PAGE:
Disadvantages Of Derivative Contracts

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DERIVATIVE is a transaction or contract whose value depends on or, as the name implies, derives from the value of underlying assets such as stock, bonds, mortgages, market indices, or foreign currencies. One party with exposure to unwanted risk can pass some or all of the risk to a second party. The first party can assume a different risk from a second party, pay the second party to assume the risk, or, as is often the case, create a combination. Derivatives are normally used to control exposure or risk.
DERIVATIVE CONTRACT is, generally, a financial contract the value of which is derived from the values of one or more underlying assets, reference rates, or indices of asset values, or credit-related events. Derivative contracts include interest rate, foreign exchange rate, equity, precious metals, commodity, and credit contracts, and any other instruments that pose similar risks.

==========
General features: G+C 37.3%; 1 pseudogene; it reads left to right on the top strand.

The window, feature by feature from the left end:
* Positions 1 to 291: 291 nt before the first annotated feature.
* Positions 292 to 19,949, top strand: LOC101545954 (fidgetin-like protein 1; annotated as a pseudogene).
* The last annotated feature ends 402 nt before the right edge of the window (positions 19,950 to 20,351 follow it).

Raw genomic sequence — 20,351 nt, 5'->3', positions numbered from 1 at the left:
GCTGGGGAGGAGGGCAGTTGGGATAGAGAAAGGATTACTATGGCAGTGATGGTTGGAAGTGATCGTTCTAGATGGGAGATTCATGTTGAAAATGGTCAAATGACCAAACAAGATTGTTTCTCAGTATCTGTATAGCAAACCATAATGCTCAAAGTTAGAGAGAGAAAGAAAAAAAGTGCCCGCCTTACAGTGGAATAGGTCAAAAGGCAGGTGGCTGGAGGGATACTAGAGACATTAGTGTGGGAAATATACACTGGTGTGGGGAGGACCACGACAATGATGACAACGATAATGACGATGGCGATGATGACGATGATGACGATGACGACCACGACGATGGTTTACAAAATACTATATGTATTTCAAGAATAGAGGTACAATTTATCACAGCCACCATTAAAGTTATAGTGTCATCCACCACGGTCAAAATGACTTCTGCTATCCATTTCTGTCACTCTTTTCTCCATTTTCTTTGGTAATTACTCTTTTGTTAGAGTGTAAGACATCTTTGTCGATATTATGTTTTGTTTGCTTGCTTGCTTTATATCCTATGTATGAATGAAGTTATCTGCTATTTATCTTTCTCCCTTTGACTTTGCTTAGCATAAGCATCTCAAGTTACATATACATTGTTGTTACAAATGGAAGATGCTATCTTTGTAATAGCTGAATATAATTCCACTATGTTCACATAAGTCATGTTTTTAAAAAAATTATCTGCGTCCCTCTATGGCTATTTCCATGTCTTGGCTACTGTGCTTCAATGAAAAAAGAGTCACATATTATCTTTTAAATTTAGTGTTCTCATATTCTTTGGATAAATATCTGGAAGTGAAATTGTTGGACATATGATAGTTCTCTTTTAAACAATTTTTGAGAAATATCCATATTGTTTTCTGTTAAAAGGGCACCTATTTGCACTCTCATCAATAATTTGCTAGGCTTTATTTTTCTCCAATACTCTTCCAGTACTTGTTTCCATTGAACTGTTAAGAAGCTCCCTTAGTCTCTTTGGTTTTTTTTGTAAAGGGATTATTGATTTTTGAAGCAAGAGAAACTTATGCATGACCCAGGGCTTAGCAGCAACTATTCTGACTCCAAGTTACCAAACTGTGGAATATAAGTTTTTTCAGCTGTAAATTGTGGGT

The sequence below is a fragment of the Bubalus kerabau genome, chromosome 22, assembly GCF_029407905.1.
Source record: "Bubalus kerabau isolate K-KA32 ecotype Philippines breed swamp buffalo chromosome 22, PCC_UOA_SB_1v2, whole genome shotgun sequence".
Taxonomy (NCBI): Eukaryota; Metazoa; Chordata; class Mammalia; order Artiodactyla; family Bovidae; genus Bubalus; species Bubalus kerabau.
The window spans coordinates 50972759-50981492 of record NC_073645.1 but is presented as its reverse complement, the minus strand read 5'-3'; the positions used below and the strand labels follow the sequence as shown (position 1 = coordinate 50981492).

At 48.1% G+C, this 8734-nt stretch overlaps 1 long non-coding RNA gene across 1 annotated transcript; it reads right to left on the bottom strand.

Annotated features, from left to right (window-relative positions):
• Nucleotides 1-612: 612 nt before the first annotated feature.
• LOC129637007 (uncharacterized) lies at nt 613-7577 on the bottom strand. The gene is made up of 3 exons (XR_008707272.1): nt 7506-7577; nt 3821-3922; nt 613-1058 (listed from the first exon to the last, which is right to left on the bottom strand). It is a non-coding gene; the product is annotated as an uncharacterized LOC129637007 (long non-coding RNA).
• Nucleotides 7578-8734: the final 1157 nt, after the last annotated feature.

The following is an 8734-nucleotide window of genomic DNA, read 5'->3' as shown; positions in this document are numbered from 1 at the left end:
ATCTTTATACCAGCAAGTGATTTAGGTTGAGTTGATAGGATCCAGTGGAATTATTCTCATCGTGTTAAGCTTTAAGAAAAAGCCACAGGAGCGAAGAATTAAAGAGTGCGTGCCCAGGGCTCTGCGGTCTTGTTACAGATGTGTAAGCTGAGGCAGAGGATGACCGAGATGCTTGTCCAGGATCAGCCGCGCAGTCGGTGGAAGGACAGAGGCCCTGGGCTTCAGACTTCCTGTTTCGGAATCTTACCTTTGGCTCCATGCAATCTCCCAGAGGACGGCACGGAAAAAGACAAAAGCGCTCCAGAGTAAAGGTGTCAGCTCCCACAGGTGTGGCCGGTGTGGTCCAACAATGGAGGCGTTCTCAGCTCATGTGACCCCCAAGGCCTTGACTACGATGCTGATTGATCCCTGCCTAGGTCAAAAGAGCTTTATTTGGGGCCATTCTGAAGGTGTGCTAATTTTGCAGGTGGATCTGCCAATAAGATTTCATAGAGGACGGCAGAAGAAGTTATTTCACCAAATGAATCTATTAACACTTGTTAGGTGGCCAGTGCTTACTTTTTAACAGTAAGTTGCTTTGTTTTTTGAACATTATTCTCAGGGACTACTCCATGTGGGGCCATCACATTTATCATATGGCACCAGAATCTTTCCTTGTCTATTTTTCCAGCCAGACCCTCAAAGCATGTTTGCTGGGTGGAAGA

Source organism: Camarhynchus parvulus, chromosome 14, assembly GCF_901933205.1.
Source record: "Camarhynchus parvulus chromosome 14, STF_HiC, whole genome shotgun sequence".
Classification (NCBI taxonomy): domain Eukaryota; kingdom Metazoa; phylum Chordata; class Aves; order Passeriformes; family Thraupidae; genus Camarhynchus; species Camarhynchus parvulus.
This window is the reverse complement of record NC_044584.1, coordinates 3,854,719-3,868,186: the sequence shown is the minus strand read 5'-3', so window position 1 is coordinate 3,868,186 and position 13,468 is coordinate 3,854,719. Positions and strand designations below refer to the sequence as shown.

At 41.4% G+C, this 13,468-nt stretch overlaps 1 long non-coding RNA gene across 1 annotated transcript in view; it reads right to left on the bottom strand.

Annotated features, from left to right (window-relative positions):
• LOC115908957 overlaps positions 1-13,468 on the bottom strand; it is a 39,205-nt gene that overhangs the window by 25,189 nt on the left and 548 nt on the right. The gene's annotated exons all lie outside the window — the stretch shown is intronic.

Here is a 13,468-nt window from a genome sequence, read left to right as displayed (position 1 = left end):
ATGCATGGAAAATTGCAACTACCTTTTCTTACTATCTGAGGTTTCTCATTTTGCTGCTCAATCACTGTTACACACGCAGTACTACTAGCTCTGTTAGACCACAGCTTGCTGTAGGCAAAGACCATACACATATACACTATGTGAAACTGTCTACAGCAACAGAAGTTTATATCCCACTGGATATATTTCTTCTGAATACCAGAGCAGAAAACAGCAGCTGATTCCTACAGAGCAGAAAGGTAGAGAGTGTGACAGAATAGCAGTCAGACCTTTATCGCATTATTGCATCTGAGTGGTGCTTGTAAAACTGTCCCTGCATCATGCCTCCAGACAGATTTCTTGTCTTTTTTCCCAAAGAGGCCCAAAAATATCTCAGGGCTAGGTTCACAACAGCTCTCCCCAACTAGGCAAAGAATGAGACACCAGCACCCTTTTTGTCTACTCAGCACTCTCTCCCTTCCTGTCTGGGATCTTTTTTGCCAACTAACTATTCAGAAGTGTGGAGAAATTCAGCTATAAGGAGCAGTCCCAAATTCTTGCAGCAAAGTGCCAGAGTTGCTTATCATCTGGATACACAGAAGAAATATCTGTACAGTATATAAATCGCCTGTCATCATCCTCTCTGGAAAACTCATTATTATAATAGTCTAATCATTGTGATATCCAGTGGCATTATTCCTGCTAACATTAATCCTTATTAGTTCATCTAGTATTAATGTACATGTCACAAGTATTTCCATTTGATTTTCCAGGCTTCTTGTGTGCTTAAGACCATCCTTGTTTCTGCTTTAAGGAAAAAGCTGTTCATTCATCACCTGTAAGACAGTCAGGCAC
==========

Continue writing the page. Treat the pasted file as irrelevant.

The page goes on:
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Put and call options are ubiquitous in modern investment agreements, such as those involving joint ventures as well as private equity and venture capital investments. The enforceability of put and call options in Indian companies has been the subject matter of debate due to the existence of stringent securities legislation that has been supported by strict judicial interpretation. Moreover, pronouncements by India’s securities regulator, the Securities and Exchange Board of India, have expressly disallowed options in securities of Indian companies (except private
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